Bart Johnson’s work is a bit of a painting paradox: it’s at once inside and outside.
Johnson is a well-trained artist. He received his Bachelors in Fine Arts at Virginia Commonwealth University and went on to receive his Masters in Fine Arts from the legendary School of the Art Institute of Chicago.
If an apocalypse befell the globe, I reckon the contemporary art world would leave few ruins. Many contemporary pieces conclude their existence at the conclusion of the performance, the end of the video, or the dismantling of the installation. Don’t misunderstand me: I sympathize with an artist’s skepticism of the art object. However, in a Facebook world that is increasingly losing its thingness and placeness, it’s easy to see why at her gallery’s latest artist talk, Mindy Solomon would quote art critic Roberta Smith – Ceramic art is the new video art.
So the art season is finally winding down, not that the art actually slows down all that much around these parts. Really, it’s surprising we don’t take much of a break over the summer. The heat is ungodly. Literally. It feels like the heat is some godless and hateful sociopath around July. Anyhow, it’s still May – we should enjoy the double-digit temperatures while we can. On that note, we’re cranking up the A/C and heading to Mindy Solomon Gallery this weekend.
Mindy Solomon Gallery – Detailed Information Sat 5/26 6pm-8:30pm
Mindy Solomon Gallery‘s is keeping things tame by comparison this around. That isn’t to say that the quality of the exhibit will suffer, though. The show features some gallery familiars that all fit the Detailed Information theme pretty snug.
The art included in Detailed Information shares a representational form, the use of narrative, and a slightly surrealist leaning. The curator’s statement specifically mentions that the “work is minutely crafted to exacting detail, rich with narrative content”. This may be most readily seen in the work of Marc Burckhardt. Burkhardt’s painting Bridle is a piece I’d consider giving up my cat for (actually I’d give up my cat for much less but you get the point). The tension in the subject matter, both literal and figurative, is pleasantly straightforward. Further, Bridle‘s reference of classical aesthetic juxtaposes well with a subtly surrealist nature (which reminds me a bit of the work of Giorgio de Chirico; maybe its the color choice). Also worth paying particular attention to is the work of Wookjae Maeng. Maeng’s ghostly animal heads clearly allude to hunting trophies and trips. The porcelain figures with creepy golden eyes address interesting issues of humans subjugating nature and the relationship between the two.
The following afternoon Mindy Solomon Gallery will host an Artist Talk and Q&A with painter Carrie Ann Baade who is also exhibiting in Detailed Information. If you plan to attend the artist talk, however, make sure to RSVP no later than 5/25/12.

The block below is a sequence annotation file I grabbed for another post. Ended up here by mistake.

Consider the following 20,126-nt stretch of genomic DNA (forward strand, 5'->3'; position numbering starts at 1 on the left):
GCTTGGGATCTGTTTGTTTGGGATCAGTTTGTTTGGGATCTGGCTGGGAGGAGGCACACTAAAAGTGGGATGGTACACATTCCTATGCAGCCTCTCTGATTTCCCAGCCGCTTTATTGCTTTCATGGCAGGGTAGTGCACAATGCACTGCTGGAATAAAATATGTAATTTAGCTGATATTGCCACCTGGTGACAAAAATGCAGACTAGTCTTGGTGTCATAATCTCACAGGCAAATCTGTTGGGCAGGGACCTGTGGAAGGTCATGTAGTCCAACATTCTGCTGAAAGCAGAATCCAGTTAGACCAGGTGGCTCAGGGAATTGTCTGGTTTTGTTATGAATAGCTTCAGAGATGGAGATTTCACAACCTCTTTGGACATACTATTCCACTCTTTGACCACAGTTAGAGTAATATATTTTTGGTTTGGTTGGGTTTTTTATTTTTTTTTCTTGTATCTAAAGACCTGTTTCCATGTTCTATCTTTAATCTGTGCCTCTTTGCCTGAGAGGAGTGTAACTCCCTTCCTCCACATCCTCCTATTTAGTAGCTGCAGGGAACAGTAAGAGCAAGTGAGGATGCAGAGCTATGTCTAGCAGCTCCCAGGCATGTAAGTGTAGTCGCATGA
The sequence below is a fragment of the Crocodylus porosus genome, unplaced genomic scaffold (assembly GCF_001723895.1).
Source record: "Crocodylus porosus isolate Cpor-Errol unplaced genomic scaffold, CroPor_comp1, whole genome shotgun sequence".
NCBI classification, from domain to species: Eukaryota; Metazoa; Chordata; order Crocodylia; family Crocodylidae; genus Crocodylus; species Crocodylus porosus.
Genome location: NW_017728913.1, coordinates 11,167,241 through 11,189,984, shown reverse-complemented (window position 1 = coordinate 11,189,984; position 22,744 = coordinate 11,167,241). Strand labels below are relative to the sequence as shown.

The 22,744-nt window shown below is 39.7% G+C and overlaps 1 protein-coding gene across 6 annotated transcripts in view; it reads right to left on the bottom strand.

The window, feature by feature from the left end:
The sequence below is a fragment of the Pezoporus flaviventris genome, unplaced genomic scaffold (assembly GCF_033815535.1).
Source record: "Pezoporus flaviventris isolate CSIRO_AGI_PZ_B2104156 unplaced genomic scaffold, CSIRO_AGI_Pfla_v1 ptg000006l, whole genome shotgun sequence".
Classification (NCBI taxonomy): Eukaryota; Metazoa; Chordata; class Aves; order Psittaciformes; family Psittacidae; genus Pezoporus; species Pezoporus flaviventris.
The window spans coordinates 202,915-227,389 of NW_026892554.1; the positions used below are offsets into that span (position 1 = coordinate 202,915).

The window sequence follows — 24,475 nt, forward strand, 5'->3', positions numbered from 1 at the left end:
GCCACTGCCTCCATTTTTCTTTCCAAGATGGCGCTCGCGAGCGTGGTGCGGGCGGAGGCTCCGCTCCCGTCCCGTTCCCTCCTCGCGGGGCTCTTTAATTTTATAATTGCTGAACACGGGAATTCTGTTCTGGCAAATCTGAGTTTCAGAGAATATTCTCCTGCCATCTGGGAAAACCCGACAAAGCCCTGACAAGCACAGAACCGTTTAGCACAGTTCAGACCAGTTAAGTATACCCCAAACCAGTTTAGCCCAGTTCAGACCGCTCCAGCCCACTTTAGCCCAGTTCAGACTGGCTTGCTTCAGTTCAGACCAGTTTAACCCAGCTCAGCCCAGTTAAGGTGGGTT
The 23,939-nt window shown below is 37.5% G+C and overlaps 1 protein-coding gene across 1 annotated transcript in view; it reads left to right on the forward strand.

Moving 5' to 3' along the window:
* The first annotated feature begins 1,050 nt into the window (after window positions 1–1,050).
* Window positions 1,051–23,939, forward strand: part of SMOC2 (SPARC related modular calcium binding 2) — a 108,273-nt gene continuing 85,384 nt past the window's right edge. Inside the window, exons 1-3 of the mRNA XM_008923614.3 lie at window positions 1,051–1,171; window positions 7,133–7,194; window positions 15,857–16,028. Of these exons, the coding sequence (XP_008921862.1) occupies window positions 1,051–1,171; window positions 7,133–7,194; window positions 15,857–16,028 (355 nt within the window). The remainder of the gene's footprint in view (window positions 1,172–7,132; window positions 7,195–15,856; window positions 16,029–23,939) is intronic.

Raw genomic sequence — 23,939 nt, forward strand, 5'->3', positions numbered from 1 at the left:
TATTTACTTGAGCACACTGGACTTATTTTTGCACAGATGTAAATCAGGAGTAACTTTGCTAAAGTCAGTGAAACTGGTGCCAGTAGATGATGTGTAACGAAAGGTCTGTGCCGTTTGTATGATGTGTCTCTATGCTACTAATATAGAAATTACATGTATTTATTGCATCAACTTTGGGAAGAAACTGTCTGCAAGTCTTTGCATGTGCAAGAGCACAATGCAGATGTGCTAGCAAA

This Saturday I’ll be taking my first ride on the Tampa Bay Monorail. How better to see everything in St. Pete and Tampa on the same night? I’m sorry to play such a cruel joke on you. There is no monorail system. The Bay area could sure use one, though. Case in point: Disney World. Did you ever visit Disney World before they got a monorail? What a dump! Anyhow, as I mentioned there are plenty of great events to check out on both sides of the Bay this week.
St. Petersburg – 2nd Saturday Art Walk Sat 4/14
St. Petersburg’s popular 2nd Saturday Art Walk just got a guide upgrade. Bay area art doers (it was that or ‘arts facilitators’) Reuben and Hunter developed the new website: check it out here. The new virtual home has definitely increased the already busy buzz for the monthly event. How cool would it be for everyone to meet for an art party at the Independent or Sake Bomb afterwards? Anyhow, here are a couple of highlights for your walk.
Mindy Solomon Gallery – Explicit Content Sat 4/14 6pm-8pm 18 and older only
I opened the emailed flyer to this exhibit while at work. I was dumbly shocked to find a photo of a naked woman wearing a bear mask in what appears to be the back of a car. In retrospect, the exhibit title in the subject line should have tipped me off that it would be NSFW. The fact that the art is sexually explicit seems to be the point of the Mindy Solomon Gallery‘s latest group exhibit. The show that opens this Saturday features artists Scot Sothern, Christina West, Barbara DeGenevieve, Bart Johnson, Becky Flanders, Georgine Ingold, Leopold Foulem, Anne Drew Potter, and Bonnie Marie Smith.
I’m curious to see how this show is curatorially executed. Luridness as the premise for an exhibit could quickly degenerate into a freak show – strengthening the stereotype of the deviant or the Other (with a capital ‘O’) rather than investigating it. On the other hand, the theme also lends itself to a fair amount of potential. You’ll have to stop by the gallery to see for yourself. Regardless of how the exhibit ends up being presented, Mindy Solomon has rounded up some impressive artists. There will be several pieces that should be the highlight of the art walk.
C. Emerson Fine Arts – Marianne Chapel: Perceptions and Memories Sat 4/14 6pm
Opening this Saturday, CEFA presents a solo exhibit of multimedia work by Marianne Chapel. She is an abundantly awarded and well-traveled artist with studios apparently both in the Panamanian jungle and the mountains of Quebec. However, Chapel also has local connections teaching in the past at the University of Tampa and Ringling College.